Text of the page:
Page:Popular Science Monthly Volume 78.djvu/98

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wastes them." "This sublime and terrible phrase," says another writer, "sums up Spanish history."

In 1630, according to Captain Calkins, the Augustinian friar, La Puente, thus summed up the fate of Spain:

Against the credit for redeemed souls, I set the cost of armadas and the sacrifice of soldiers and friars sent to the Philippines. And this I count the chief loss: for mines give silver and forests give timber, but only Spain gives Spaniards, and she may give so many that she may be left desolate and constrained to bring up strangers' children instead of her own.

Another of the noblest of Roman provinces was Gallia, the favored land, in which the best of the Romans, the Franks and the Northmen, have mingled their blood to produce a nation of men, hopefully leaders in the arts of peace, fatally leaders also in the arts of war.

In that clever volume of his, Demolins asks: "In what constitutes the superiority of the Anglo-Saxon? "Before we answer this, we may ask, "In what constitutes the inferiority of races not Anglo-Saxon?" If we admit that inferiority exists in any degree, may we not find in the background the causes of the fall of Greece, the fall of Rome, the fall of Spain? We find the spirit of domination, the spirit of glory, the spirit of war, the final survival of subserviency, of cowardice and of sterility. The man who is left holds in his grasp the history of the future. The evolution of a race is always selective, never collective. Collective evolution among men or beasts, the movement upward or downward of the whole as a whole, irrespective of training or selection, does not exist. As Lepouge has said, "It exists in rhetoric, not in truth nor in history."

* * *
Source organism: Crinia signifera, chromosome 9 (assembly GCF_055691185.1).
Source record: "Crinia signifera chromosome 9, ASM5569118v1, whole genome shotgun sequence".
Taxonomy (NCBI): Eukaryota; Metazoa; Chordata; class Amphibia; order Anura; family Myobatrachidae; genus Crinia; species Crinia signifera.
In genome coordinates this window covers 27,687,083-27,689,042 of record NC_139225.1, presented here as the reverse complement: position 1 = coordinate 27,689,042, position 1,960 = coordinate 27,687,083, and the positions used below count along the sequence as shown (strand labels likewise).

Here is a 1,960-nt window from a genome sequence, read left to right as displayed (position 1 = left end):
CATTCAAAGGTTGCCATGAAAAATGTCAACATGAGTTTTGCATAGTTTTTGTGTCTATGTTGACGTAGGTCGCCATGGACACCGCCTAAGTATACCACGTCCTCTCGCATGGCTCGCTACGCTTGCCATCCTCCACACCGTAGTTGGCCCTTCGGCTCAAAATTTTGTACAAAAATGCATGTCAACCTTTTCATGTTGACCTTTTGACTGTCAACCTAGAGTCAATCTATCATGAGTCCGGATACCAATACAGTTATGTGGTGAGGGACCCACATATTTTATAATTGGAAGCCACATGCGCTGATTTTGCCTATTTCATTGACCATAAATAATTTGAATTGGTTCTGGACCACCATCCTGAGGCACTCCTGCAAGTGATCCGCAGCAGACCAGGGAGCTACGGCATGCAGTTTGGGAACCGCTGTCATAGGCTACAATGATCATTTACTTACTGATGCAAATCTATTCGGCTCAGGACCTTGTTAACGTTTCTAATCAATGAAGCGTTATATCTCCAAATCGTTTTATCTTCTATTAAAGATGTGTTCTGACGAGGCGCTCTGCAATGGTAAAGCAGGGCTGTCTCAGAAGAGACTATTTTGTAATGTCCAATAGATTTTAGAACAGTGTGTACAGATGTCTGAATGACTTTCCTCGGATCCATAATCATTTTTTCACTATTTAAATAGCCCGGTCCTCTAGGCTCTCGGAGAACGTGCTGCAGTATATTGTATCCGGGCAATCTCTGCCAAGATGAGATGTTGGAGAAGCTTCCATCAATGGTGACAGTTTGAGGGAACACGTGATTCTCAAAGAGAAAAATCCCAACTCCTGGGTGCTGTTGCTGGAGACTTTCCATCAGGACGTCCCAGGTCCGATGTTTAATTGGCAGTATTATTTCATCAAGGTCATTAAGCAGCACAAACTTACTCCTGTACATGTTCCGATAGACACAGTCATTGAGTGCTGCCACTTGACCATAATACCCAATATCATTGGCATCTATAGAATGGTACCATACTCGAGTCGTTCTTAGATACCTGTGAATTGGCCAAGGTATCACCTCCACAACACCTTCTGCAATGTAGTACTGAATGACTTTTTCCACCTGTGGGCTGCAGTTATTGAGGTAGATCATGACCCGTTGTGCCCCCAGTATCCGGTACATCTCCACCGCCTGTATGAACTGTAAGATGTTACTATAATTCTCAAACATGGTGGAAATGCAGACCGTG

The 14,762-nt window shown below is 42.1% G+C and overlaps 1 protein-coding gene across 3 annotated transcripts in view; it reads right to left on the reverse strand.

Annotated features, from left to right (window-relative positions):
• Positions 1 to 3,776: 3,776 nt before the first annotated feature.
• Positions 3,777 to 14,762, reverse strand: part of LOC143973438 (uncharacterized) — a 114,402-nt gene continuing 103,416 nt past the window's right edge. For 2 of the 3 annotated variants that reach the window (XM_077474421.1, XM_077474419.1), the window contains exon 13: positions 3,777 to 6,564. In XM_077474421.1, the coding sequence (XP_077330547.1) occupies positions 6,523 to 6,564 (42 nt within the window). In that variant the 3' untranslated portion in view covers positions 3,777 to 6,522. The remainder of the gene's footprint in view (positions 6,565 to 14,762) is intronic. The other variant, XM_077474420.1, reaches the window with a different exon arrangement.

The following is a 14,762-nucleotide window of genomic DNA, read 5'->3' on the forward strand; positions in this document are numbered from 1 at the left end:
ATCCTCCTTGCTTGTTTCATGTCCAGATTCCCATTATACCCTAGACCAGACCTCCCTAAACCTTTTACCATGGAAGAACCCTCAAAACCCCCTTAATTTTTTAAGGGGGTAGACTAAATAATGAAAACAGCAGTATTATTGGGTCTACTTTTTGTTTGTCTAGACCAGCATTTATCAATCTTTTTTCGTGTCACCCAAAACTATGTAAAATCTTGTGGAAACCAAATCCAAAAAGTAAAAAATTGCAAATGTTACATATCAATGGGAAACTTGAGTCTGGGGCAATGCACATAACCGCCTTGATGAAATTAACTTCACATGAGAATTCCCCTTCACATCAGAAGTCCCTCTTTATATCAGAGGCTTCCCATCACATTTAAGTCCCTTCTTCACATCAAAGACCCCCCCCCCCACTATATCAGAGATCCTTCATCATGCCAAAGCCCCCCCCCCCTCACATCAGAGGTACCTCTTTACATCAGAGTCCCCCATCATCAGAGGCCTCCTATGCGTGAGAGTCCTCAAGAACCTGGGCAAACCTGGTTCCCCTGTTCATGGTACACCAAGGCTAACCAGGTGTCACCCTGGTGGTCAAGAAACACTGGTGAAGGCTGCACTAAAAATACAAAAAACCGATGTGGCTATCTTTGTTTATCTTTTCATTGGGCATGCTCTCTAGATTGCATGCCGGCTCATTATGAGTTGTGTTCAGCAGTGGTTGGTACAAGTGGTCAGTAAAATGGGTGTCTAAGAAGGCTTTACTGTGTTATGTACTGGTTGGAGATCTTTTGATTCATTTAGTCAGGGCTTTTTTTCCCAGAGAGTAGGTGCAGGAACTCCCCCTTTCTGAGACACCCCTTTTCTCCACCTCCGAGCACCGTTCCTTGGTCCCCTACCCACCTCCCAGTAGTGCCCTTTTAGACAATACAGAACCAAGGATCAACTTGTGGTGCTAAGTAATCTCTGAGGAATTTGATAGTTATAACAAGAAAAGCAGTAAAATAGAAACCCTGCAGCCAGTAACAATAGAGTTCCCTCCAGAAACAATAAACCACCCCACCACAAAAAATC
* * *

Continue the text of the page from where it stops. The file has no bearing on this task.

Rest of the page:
The survival of the fittest in the struggle for existence is the primal moving cause of race progress and of race changes. In the red stress of human history, this natural process of selection is sometimes reversed. A reversal of selection is the beginning of degradation. It is degradation itself. Can we see the fall of Rome in any part of the history of modern Europe? Let us look again at the history. A single short part of it will be enough. It will give us the clue to the rest.

In the Wiertz gallery in Brussels is a wonderful painting, dating from the time of Waterloo, called Napoleon in Hell. It represents the great marshal with folded arms and face unmoved descending slowly to the land of the shades. Before him, filling all the background of the picture with every expression of countenance, are the men sent before him by the unbridled ambition of Napoleon. Three millions and seventy thousand there were in all—so history tells us—more than half of them Frenchmen. They are not all shown in one picture. They are only hinted at. And behind the millions shown or hinted at are the millions on millions of men who might have been and are not—the huge widening human wedge of the possible descendants of the men who